Charts That Dismantle The Trope Of Asian Americans As The ‘Model Minority’

“Smart.” “Hard-working.” “Nice.” Those were among the adjectives that respondents offered up in a recent poll when asked to describe Asian Americans.

The poll, conducted by the nonprofit Leading Asian Americans to Unite for Change (LAAUNCH), was another all-too-familiar reminder that Asian Americans are still perceived as the “model minority.”

Since the end of World War II, this myth about Asian Americans and their perceived collective success has been used as a racial wedge — to minimize the role racism plays in the struggles of other minority groups, such as Black Americans.

Characterizing Asian Americans as a model minority flattens the diverse experiences of Asian Americans into a singular, narrow narrative. And it paints a misleading picture about the community that doesn’t align with current statistics.

Here’s a look at some common misconceptions driven by the model minority myth.

Myth: Asian Americans are a single monolithic group

Currently, more than 22 million people of Asian descent live in the U.S., making up approximately 7% of the nation’s population. They trace their heritage to different regions around the world, with people of East Asian and Southeast Asian descent making up the largest shares, though no group makes up a majority. More than 1.5 million Pacific Islanders, who descend from Micronesia, Melanesia or Polynesia, live in the U.S. as well.

Academics and activists trace the term “Asian American” to 1968, when students at the University of California, Berkeley, founded the Asian American Political Alliance. At the time, the group sought to unite students of Japanese, Chinese and Filipino descent to fight for political and social recognition.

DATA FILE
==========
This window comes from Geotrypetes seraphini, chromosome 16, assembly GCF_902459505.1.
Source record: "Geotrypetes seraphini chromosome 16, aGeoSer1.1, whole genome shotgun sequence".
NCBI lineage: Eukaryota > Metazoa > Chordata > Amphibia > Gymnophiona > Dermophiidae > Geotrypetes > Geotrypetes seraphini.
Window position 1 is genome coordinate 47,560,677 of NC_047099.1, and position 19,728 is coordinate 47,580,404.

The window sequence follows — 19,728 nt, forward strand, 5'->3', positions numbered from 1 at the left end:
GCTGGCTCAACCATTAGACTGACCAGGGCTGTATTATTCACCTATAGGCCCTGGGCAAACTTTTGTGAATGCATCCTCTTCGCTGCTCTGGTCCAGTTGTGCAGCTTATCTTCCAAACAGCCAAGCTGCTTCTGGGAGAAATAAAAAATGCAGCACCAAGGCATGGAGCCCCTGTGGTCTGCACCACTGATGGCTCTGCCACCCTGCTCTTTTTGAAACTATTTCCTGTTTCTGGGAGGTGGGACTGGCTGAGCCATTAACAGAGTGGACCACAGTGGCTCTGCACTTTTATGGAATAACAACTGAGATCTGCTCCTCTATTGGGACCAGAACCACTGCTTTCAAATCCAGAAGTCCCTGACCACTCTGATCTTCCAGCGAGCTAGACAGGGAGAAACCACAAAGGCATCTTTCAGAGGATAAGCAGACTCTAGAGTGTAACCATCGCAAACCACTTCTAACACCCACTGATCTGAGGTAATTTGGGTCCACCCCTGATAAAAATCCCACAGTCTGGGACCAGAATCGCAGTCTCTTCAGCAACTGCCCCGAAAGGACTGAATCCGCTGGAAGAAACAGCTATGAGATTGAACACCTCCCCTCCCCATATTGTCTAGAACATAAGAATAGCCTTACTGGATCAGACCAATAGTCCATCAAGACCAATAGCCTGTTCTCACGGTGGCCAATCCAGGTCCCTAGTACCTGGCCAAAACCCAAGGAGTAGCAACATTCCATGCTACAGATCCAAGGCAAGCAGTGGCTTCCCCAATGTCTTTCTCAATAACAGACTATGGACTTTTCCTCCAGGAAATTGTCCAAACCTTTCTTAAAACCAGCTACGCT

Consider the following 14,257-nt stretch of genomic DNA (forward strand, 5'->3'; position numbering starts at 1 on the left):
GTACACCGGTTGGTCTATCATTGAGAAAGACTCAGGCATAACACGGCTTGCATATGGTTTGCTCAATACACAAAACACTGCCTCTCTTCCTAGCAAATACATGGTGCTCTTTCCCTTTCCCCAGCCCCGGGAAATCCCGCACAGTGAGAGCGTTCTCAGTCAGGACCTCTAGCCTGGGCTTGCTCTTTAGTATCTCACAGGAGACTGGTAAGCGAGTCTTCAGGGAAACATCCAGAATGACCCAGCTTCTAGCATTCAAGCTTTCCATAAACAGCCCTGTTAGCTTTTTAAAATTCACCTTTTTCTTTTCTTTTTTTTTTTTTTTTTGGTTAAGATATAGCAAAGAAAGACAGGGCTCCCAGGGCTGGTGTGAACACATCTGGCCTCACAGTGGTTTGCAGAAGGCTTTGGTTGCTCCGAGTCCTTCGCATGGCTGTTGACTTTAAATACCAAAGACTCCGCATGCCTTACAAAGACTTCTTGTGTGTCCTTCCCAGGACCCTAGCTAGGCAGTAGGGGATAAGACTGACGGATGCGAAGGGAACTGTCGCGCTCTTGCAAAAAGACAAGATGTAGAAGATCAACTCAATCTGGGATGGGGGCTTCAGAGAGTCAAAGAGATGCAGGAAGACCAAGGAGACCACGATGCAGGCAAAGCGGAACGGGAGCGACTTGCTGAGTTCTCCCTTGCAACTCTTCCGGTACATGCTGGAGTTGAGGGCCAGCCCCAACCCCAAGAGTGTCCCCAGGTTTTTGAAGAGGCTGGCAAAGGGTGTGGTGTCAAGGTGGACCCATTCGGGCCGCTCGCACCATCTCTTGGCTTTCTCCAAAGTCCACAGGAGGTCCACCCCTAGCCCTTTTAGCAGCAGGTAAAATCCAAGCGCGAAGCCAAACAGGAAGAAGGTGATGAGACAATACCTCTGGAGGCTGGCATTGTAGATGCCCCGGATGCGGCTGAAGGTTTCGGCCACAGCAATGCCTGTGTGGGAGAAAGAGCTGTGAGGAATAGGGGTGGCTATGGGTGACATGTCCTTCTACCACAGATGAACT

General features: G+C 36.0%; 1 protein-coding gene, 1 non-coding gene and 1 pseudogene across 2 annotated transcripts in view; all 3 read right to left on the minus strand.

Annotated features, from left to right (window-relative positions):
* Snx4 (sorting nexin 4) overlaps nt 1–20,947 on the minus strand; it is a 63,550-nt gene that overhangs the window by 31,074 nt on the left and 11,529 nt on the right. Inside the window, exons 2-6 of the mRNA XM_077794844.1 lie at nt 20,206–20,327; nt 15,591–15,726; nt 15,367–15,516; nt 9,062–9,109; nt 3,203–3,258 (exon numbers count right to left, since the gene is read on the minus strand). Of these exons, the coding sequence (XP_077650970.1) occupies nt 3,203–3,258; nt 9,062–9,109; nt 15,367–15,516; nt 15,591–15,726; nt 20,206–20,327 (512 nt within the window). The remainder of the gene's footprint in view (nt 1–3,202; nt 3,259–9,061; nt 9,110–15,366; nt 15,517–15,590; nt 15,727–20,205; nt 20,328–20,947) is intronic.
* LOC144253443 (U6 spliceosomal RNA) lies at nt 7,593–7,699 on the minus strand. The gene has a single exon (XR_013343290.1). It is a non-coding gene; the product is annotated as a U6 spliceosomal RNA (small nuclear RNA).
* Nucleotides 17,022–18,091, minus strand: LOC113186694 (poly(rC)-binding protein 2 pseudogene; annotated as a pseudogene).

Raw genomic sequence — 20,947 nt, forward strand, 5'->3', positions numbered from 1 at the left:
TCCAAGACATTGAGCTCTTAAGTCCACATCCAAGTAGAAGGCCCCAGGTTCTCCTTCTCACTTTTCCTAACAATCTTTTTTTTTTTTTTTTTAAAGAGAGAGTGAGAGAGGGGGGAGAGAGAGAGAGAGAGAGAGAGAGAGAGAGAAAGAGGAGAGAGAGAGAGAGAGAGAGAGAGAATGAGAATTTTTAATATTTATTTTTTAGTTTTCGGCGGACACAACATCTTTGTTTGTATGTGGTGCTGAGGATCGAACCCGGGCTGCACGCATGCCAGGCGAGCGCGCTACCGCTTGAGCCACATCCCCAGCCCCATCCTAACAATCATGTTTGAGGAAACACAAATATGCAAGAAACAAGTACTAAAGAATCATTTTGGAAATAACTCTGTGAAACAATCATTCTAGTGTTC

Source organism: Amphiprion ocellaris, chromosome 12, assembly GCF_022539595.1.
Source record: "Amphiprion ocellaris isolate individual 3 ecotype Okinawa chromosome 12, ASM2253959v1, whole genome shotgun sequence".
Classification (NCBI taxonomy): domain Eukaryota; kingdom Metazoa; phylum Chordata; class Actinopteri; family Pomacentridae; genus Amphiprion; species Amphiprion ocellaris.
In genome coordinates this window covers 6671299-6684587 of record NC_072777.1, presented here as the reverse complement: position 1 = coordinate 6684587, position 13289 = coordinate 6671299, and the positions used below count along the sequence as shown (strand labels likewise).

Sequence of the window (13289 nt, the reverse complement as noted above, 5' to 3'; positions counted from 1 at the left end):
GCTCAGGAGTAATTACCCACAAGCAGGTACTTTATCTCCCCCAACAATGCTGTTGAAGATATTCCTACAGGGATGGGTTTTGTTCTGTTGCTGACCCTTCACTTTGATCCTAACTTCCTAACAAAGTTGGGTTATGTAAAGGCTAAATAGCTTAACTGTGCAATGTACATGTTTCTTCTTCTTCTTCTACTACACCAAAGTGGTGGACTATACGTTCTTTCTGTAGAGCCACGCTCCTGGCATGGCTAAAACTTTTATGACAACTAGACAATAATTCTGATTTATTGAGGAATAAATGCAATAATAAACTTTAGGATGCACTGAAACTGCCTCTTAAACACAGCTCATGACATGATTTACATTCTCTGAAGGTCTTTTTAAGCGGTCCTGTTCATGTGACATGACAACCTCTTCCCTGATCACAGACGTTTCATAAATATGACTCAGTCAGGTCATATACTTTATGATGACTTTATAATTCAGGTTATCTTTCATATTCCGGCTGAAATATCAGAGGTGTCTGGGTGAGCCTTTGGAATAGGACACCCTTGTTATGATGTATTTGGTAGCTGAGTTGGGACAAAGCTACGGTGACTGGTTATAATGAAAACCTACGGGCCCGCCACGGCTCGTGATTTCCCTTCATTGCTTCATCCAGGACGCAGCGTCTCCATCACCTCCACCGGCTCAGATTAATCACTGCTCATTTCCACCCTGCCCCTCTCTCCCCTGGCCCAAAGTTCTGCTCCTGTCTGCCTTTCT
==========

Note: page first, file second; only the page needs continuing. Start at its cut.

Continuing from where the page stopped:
“Asian Americans and Pacific Islanders” (AAPI) is a term that has its roots in the 1980s and ’90s, when the U.S. Census Bureau used the “Asian Pacific American” classification to group Asians, Native Hawaiians and Pacific Islanders together. In 1997, the bureau disaggregated the categories into “Asian” and “Pacific Islander.”

Myth: Asian Americans are high earning and well educated

Asian Americans have a median household income of around $78,000 a year, which is higher than the national median of about $66,000. However, that overall statistic obscures large differences among different Asian-origin groups.

These economic disparities are partially driven by similar disparities in education levels among Asian Americans. The highest-earning groups — Indian American and Taiwanese American households — also have the highest levels of education, while the lowest-earning groups have comparatively lower levels of education.

In fact, a 2018 Pew Research Center study found that Asian Americans were the most economically divided racial or ethnic group in the U.S., with Asian Americans in the top 10th of the income distribution making 10.7 times more than those in the bottom 10th.

Myth: Asian Americans immigrate to the U.S. in the “right” way

The Asian American community has the highest proportion of immigrants of any ethnic or racial group in the United States. Yet, Asian Americans are often overlooked in debates about immigration reform.

Asians have a wide range of reasons for immigrating to the U.S., including those coming as refugees or asylum-seekers. Out of the almost 11 million estimated undocumented immigrants in the U.S., around 1.5 million (14%) are from Asia, according to the Migration Policy Institute.

Heightened immigration enforcement has also impacted Asian Americans. From 2015 to 2018, Immigration and Customs Enforcement arrested about 15,000 immigrants from Asia, according to a report by the nonprofit Asian Americans Advancing Justice.

The report also found that Southeast Asian immigrants were three to four times more likely to be deported for old criminal convictions compared with other immigrant groups. Out of the approximately 16,000 Southeast Asians with final removal orders in that period, more than 13,000 had removal orders that were based on old criminal convictions.

Myth: Asian Americans face less systemic racism and discrimination

Since the coronavirus pandemic started, hate crimes and violence against Asian Americans have increased. In an April survey conducted by the Pew Research Center, 32% of Asian American adults — a greater percentage than any other racial or ethnic group — said that they feared someone might threaten or physically attack them.